Posts Tagged ‘Sweet’

 

Russian consumers have yet to embrace brut sparkling wine despite the efforts of one of the country’s top fizz producers to lure drinkers away from demi-doux.
Speaking at the London International Wine Fair at ExCel this week, Pavel Titov, director of historic Russian sparkling wine estate Abrau-Durso, explained:

“When I joined the company we had 34 different labels in our range. My first decision was to scale it right back and discontinue half of the wines.

“The aim was to get rid of all our demi-doux and demi-sec styles, as I believe brut is the way forward, but this didn’t make commercial sense as Russian consumers are still stuck on sweeter sparklers.

“I wanted to try and change the market trends, but the love of sweeter wines is so deeply ingrained in Russia that it’s hard to influence age-old drinking habits,” he said.

Titov did reveal however that mindsets were starting to change, and that sales of brut are currently the fastest growing within the company, while demi-doux (containing up to 45g of residual sugar) remains Abrau-Durso’s best seller.
“Half of our production is demi-doux at the moment in order to satisfy demand, while we make 35% brut and around 15% demi-sec – people tend to buy the extremes in Russia, either really dry or really sweet,” Titov told db.

 

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Don't forget the consumers with a sweet tooth!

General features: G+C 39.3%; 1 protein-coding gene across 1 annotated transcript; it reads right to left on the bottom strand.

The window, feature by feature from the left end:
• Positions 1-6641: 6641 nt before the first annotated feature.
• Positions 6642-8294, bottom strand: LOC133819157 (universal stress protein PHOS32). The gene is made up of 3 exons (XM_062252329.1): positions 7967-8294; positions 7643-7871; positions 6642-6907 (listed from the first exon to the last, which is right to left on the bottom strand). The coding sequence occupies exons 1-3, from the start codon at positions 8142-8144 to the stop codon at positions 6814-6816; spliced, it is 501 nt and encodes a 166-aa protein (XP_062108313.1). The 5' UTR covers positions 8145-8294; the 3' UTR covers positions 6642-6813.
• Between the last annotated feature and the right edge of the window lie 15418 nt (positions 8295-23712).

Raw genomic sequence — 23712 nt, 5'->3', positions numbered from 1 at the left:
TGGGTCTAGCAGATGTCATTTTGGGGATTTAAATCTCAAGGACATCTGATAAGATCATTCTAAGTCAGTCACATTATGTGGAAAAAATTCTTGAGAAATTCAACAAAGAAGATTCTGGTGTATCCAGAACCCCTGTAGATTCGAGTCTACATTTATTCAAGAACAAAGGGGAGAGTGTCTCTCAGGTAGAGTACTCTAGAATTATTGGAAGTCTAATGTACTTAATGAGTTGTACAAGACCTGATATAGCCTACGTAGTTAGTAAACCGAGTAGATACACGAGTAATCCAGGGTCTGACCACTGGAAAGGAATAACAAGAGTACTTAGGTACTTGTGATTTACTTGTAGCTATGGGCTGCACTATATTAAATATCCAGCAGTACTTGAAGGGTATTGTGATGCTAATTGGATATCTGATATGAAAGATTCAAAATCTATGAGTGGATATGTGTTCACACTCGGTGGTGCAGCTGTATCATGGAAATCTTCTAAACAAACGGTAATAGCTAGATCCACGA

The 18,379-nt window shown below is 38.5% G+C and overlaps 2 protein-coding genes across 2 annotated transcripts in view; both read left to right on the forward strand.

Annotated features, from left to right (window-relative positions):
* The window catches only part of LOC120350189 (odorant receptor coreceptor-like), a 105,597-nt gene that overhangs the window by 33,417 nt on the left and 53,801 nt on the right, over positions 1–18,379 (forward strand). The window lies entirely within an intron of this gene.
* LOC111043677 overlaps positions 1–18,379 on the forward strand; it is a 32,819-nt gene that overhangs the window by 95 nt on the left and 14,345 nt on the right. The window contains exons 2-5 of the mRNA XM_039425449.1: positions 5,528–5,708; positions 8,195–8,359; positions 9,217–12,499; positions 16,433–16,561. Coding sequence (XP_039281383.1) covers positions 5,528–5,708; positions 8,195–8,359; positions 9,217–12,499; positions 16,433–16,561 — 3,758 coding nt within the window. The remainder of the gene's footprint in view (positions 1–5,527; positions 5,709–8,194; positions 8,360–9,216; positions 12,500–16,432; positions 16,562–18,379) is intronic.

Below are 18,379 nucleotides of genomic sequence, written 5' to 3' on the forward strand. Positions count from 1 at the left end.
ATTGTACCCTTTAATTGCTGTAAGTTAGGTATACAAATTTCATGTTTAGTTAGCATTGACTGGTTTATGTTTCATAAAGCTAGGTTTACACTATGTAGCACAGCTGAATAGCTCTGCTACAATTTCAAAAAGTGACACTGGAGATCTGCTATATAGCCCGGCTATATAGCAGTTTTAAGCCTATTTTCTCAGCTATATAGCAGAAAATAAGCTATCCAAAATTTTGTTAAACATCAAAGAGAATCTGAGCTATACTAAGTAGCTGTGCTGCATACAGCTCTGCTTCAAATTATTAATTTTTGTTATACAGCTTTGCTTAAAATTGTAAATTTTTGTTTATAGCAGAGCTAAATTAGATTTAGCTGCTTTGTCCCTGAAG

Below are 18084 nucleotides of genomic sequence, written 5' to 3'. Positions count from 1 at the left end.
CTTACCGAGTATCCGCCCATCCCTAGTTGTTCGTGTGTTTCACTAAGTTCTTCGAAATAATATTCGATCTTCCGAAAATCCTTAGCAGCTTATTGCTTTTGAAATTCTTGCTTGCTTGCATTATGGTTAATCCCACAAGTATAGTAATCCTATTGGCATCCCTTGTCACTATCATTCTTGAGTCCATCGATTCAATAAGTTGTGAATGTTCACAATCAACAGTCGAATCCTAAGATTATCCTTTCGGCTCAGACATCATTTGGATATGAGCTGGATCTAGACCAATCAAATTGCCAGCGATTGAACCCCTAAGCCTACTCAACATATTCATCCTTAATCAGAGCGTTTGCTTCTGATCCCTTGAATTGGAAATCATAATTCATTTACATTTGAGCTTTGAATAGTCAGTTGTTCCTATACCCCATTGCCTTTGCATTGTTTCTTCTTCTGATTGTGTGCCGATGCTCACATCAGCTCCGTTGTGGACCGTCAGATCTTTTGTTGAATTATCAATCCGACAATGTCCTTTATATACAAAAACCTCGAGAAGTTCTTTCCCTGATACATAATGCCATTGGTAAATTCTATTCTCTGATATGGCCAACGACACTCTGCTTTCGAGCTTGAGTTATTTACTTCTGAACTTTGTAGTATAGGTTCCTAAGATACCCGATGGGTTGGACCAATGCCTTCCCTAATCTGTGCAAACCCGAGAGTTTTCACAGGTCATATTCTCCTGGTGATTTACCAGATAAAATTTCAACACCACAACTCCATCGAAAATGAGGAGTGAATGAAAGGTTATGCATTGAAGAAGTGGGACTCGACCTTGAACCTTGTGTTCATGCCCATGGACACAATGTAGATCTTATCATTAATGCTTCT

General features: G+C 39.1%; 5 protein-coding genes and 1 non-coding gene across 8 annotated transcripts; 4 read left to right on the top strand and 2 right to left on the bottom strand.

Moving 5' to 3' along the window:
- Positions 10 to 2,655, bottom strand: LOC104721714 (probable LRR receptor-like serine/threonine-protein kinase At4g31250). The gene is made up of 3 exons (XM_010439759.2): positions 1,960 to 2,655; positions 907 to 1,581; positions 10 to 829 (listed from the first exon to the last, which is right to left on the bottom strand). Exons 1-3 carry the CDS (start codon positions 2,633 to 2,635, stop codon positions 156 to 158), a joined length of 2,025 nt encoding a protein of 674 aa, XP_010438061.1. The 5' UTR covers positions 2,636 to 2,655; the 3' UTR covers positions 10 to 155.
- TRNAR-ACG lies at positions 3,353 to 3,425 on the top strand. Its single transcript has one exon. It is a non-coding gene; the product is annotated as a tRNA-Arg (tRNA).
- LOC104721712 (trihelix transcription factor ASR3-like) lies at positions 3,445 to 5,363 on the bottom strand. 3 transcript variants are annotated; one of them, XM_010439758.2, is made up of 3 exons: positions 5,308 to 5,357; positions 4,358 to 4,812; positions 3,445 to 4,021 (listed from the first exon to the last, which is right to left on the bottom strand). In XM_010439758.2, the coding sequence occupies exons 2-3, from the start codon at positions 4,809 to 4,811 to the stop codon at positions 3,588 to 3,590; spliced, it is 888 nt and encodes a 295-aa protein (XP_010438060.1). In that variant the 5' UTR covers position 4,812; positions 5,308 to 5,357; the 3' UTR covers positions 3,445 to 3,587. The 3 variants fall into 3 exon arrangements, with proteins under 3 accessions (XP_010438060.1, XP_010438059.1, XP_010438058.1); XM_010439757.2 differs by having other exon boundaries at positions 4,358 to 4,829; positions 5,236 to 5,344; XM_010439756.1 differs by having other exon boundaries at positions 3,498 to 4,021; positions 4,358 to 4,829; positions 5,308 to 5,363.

Don’t forget the consumers with a sweet tooth!

 

The wine industry is failing to keep up with changing tastes among consumers, according to drinks analyst Jonny Forsyth of Mintel, speaking at the LIWF today.

 

Forsyth said consumers are becoming increasingly sweet toothed and adventurous in the products they choose.

 

However, he added, unlike other industries the wine trade is failing to keep up, to its commercial detriment.

 

Forsyth said: “Consumers are evolving, I’m not convinced that wine is evolving quite enough to follow this.”

 

He added sugar consumption in the UK had risen by 31% since 1990, with the average Brit now consuming 700g of sugar each week while in the US each American consumes 130lb of sugar per year.

 

Forsyth said the impact can already be seen in the industry, with rosé now having a market share in the UK of 11%, up from just 1% 10 years ago.

 

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Vin de Constance.